Overfishing of anchovies has been a problem. Since the 1980s, large mechanized anchovy fishing vessels based in France have caught the fish in fine-mesh dragnets[citation needed].


This section does not cite any references or sources. Please help improve this article by adding citations to reliable sources. Unsourced material may be challenged and removed. (November 2007) Anchovies at the Monterey Bay Aquarium.

Anchovies are also eaten by humans. When preserved by being gutted and salted in brine, matured, then packed in oil or salt, they acquire a characteristic strong flavour. In Roman times, they were the base for the fermented fish sauce called garum that was a staple of cuisine and an item of long-distance commerce produced in industrial quantities, and were also consumed raw as an aphrodisiac.[4] Today they are used in small quantities to flavour many dishes. Because of the strong flavor, they are also an ingredient in several sauces, including Worcestershire sauce, remoulade and many fish sauces, and in some versions of Café de Paris butter. For domestic use, anchovy fillets are packed in oil or salt in small tins or jars, sometimes rolled around capers. Anchovy paste is also available. Fishermen also use anchovies as bait for larger fish such as tuna and sea bass.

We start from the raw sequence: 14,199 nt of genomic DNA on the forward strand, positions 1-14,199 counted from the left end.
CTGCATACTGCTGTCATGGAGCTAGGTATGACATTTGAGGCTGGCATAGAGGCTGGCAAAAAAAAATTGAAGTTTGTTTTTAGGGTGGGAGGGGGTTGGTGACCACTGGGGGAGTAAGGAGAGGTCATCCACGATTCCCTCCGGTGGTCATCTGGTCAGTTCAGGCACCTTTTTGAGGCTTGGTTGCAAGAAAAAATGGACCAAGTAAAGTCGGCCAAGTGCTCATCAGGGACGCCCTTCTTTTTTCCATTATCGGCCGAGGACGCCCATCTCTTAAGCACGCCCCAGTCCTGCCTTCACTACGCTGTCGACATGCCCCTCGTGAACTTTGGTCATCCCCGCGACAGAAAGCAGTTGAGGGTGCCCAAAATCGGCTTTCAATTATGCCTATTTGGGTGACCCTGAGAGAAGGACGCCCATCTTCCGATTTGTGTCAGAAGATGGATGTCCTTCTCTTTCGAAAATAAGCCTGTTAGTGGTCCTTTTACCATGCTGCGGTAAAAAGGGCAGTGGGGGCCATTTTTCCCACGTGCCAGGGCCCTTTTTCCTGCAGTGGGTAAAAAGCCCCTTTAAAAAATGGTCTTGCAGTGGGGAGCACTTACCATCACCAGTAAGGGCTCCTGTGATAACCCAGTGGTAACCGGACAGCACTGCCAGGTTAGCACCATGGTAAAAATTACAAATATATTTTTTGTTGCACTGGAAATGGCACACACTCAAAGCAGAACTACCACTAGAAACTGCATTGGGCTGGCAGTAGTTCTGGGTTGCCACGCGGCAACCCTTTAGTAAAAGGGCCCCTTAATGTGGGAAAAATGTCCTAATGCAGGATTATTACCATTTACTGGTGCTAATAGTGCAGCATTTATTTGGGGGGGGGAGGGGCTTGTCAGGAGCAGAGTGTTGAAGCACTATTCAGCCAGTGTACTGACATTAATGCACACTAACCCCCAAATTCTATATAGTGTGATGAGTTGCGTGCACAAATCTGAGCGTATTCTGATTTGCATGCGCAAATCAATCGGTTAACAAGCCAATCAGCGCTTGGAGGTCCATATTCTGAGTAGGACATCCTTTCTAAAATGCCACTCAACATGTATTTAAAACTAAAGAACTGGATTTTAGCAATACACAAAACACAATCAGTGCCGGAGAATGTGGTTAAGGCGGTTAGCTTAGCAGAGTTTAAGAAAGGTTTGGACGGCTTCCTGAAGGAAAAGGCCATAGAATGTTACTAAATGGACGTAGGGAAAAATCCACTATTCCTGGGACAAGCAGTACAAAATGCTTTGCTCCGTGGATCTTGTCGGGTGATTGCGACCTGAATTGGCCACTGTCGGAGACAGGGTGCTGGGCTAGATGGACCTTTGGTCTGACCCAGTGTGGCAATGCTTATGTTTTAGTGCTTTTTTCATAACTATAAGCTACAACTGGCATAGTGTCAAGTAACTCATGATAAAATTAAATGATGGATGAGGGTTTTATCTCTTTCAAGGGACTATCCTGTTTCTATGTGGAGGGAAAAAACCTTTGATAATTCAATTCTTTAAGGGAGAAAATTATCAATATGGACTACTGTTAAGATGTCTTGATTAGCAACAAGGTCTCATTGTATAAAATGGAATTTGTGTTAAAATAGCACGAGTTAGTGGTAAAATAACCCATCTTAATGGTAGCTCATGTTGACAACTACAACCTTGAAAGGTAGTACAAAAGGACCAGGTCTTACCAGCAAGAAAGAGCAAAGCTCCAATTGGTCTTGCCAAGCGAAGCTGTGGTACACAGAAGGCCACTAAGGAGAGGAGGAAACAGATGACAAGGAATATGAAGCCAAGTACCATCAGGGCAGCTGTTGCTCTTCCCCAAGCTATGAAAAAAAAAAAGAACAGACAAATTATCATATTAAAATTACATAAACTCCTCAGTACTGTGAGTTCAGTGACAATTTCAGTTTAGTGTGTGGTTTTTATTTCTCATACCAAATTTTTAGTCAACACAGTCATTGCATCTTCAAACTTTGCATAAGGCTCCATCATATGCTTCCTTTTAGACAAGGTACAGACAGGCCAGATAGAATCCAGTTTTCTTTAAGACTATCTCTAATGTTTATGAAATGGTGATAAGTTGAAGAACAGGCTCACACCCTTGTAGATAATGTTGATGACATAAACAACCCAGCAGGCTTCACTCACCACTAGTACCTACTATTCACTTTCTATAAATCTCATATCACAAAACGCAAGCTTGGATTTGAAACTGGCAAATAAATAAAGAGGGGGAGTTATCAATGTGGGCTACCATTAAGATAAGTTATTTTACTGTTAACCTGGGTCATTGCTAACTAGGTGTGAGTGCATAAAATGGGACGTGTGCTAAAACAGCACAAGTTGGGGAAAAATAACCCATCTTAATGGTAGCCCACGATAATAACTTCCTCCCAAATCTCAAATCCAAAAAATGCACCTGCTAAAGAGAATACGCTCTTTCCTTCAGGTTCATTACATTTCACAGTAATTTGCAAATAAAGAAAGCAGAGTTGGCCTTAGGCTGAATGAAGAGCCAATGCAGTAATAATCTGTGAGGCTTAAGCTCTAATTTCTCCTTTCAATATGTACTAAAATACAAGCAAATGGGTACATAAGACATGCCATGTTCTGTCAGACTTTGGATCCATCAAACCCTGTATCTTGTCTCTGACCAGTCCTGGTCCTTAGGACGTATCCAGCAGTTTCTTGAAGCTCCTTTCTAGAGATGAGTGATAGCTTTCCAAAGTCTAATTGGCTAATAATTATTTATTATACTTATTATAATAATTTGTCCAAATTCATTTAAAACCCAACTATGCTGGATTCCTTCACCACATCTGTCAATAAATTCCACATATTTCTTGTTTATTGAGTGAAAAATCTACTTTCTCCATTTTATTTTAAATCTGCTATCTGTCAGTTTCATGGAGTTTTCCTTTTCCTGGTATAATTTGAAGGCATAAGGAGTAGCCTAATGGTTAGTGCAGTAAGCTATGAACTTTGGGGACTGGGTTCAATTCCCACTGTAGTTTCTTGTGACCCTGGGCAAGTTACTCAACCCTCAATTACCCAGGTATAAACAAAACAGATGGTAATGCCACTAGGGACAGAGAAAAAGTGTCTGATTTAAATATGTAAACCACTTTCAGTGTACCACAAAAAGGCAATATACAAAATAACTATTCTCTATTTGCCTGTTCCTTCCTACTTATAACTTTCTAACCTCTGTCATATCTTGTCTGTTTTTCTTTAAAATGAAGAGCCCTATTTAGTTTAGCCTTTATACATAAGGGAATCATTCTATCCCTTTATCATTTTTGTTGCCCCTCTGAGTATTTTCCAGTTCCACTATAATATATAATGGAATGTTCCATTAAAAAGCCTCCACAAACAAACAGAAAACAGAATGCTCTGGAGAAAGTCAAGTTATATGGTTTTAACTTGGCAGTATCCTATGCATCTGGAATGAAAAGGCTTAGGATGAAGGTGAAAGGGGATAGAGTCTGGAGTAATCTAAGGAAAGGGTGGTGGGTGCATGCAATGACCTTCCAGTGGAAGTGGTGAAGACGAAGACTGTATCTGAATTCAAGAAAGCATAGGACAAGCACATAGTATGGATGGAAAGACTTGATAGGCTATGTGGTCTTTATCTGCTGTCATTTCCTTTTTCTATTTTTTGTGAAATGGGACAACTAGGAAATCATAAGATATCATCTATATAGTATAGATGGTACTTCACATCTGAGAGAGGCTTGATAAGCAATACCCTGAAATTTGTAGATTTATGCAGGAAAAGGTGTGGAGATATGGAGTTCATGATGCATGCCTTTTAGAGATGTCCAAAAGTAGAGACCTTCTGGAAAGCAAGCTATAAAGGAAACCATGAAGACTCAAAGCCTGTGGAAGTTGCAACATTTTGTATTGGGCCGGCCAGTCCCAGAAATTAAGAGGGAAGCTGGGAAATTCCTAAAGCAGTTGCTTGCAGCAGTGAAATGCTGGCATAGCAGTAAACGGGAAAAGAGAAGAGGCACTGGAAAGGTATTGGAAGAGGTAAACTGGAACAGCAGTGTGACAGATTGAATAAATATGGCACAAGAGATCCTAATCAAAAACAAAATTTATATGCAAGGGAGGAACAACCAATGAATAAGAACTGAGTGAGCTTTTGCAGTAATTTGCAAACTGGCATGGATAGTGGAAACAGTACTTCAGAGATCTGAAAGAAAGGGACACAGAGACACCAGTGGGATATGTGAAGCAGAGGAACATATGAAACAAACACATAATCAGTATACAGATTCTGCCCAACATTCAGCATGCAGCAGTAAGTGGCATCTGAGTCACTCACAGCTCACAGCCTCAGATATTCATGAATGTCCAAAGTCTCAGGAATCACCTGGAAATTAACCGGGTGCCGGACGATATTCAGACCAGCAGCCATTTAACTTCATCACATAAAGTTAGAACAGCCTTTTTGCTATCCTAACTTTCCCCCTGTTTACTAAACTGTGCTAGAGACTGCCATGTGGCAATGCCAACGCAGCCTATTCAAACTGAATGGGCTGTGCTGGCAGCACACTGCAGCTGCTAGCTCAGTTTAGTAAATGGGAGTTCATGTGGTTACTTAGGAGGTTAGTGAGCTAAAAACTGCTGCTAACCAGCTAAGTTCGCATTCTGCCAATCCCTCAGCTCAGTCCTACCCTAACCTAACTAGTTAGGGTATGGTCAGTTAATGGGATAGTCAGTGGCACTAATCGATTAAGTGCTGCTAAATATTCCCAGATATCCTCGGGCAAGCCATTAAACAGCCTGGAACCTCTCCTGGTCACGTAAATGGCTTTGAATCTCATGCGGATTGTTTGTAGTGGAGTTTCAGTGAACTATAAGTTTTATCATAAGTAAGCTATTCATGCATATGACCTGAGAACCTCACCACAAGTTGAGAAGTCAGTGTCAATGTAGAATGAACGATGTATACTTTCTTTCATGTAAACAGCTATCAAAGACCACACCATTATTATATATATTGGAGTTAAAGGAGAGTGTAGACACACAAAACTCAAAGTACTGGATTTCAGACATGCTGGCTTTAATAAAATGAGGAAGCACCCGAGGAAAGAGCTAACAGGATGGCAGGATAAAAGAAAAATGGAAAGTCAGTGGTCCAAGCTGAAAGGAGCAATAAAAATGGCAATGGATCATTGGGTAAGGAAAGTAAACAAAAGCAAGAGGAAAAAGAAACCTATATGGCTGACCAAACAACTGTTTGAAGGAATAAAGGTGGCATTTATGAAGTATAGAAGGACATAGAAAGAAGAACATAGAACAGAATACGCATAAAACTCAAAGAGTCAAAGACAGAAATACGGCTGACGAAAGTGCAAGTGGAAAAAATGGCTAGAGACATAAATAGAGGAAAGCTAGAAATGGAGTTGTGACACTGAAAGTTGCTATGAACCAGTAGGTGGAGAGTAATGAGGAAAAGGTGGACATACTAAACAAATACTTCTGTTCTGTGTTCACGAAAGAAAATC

The strong taste that people associate with anchovies is due to the curing process. Fresh anchovies, known in Italy as alici, have a much milder flavor.

The European anchovy, Engraulis encrasicolus, is the main commercial anchovy, with Morocco being the largest supplier of canned anchovies[citation needed]. The anchovy industry along the coast of Cantabria, initiated in Cantabria by Sicilian salters in the mid 19th century, now dwarfs the traditional Catalan salters.

Fresh and dried anchovies are a popular part of the cuisine in Kerala and other south Indian states, where they are referred to as ``Kozhuva`` and provide a cheap source of protein in the diet. Fresh anchovies are eaten fried or as in a spicy curry. In English-speaking countries, alici are sometimes called ``white anchovies``, and are often served in a weak vinegar marinade, a preservation method associated with the coastal town of Collioure in southeast France. The white fillets (a little like marinated herrings) are sold in heavy salt, or the more popular garlic or tomato oil and vinegar marinade packs.

Workers cleaning dried anchovies at a market in Mae Sot, Thailand